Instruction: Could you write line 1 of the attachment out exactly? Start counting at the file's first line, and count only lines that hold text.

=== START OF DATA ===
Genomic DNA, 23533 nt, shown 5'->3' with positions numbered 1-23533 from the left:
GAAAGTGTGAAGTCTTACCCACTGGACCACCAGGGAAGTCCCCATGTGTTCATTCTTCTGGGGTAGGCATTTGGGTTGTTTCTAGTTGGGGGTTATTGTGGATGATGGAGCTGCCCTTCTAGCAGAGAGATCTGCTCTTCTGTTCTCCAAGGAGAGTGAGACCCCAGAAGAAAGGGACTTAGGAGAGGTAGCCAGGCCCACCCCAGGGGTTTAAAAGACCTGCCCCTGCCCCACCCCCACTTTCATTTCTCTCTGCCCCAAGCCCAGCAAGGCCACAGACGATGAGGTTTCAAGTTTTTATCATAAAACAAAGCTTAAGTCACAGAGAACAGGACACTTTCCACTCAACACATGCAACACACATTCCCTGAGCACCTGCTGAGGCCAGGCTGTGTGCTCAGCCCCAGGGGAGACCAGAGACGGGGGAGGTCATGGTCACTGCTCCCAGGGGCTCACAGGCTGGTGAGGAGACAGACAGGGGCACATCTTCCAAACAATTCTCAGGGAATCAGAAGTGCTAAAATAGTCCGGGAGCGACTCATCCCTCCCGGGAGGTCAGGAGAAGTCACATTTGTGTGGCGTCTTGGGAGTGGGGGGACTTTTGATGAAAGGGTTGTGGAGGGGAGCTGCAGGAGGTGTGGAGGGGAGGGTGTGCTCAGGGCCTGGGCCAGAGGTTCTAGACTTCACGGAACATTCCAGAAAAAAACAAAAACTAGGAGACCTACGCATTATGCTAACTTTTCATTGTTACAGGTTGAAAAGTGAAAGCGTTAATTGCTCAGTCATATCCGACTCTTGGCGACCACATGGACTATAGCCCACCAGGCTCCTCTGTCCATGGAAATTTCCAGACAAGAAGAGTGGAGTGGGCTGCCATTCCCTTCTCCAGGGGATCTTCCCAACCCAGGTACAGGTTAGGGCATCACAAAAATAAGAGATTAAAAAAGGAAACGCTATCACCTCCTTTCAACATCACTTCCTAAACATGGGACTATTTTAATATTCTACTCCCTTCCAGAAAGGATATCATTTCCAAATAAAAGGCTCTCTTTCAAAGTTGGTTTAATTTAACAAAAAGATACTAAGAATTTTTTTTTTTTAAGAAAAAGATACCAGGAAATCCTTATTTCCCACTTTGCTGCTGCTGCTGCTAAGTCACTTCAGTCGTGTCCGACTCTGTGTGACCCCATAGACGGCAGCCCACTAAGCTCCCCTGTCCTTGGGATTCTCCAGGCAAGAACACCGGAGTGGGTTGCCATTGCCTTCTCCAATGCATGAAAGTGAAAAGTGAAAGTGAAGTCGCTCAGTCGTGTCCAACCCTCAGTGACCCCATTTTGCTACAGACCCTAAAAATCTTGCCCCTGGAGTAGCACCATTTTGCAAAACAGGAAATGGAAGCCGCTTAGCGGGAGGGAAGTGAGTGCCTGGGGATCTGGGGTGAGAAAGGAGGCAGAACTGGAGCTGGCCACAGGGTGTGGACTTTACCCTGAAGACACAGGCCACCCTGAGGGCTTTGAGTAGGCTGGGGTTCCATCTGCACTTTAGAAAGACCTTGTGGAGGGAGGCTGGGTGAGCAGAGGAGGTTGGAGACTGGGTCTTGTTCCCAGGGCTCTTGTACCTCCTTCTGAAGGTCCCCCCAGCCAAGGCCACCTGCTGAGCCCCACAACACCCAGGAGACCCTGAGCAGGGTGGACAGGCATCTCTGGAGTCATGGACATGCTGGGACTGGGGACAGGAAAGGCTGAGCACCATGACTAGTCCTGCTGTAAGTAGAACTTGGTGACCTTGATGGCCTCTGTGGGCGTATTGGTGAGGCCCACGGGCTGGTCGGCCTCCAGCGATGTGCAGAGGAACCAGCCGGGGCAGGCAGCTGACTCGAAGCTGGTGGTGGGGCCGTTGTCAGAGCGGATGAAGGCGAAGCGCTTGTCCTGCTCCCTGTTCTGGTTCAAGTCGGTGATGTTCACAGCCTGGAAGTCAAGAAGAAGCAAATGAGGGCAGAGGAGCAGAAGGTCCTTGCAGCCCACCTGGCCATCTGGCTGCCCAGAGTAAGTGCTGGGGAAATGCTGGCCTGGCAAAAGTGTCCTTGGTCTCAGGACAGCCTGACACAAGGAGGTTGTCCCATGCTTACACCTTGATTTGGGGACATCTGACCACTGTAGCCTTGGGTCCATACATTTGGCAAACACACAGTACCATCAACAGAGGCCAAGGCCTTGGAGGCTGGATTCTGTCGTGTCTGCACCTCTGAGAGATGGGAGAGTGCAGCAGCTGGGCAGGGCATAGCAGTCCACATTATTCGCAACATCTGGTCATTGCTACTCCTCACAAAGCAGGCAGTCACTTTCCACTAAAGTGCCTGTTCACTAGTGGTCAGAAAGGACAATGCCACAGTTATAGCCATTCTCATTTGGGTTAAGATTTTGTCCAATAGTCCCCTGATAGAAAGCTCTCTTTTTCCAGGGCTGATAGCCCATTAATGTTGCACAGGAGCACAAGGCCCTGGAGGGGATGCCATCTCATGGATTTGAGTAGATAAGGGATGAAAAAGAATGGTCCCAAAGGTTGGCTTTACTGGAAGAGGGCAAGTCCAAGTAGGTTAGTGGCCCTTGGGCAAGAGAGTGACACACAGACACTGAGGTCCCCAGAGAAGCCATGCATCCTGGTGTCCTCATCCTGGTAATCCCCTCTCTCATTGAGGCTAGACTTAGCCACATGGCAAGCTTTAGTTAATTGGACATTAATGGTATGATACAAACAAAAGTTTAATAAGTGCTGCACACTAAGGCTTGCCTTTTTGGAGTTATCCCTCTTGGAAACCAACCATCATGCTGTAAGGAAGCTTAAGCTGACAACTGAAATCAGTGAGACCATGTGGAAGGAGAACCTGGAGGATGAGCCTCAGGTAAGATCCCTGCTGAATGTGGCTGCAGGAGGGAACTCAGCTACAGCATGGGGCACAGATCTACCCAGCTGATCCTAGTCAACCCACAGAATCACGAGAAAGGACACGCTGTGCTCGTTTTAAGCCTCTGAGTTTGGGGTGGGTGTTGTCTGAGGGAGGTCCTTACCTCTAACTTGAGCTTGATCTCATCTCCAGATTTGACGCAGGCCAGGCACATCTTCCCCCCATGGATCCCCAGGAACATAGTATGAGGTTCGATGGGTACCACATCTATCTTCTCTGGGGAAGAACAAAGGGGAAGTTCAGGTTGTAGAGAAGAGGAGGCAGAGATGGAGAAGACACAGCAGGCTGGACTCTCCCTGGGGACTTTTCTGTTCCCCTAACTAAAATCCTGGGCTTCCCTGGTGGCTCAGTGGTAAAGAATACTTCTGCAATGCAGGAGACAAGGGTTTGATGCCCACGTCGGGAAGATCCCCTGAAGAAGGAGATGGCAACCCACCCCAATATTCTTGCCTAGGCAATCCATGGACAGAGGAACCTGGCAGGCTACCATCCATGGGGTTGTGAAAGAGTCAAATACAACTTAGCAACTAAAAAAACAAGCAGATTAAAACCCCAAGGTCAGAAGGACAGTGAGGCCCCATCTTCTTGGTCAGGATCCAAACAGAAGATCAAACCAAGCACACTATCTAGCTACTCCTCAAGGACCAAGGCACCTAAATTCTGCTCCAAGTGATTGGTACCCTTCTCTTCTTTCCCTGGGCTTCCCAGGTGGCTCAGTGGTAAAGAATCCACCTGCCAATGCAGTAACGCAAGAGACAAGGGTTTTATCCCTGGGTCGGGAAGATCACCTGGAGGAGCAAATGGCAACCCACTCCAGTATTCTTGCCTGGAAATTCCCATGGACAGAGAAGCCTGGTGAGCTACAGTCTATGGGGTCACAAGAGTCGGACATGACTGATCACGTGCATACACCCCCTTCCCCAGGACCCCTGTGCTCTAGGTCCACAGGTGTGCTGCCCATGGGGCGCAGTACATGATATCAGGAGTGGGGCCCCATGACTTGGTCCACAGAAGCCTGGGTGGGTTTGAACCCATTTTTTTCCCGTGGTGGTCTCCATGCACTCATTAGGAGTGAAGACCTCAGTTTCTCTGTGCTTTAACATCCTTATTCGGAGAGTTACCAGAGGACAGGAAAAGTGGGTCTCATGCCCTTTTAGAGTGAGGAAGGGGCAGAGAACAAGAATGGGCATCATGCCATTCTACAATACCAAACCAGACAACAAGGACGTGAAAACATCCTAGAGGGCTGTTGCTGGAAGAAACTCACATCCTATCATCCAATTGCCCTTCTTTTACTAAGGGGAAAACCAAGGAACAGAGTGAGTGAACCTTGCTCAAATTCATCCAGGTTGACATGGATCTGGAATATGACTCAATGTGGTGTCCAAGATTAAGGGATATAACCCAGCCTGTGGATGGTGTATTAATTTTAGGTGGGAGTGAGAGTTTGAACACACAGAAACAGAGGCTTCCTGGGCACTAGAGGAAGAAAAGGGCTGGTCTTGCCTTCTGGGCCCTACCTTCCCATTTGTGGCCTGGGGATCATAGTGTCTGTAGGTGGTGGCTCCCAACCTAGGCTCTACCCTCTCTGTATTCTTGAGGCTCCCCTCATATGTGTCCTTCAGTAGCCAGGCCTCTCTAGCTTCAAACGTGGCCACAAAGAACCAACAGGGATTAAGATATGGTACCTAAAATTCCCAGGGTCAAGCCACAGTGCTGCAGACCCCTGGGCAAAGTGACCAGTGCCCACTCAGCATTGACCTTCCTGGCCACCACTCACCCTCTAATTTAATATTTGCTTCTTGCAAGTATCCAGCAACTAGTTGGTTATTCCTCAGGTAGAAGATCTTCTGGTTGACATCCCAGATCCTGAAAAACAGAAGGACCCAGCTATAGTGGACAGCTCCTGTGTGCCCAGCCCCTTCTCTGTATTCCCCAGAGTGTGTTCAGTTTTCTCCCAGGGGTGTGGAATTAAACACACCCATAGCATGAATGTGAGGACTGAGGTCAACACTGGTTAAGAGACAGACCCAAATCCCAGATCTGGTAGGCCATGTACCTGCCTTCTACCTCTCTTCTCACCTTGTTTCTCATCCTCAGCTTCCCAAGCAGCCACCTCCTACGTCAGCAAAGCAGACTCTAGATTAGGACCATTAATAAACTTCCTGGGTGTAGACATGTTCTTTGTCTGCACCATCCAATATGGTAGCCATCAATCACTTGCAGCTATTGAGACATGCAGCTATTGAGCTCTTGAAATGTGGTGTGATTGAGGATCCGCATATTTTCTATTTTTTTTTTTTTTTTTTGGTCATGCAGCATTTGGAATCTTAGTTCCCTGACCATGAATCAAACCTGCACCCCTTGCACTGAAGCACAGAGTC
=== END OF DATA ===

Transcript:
Genomic DNA, 23533 nt, shown 5'->3' with positions numbered 1-23533 from the left: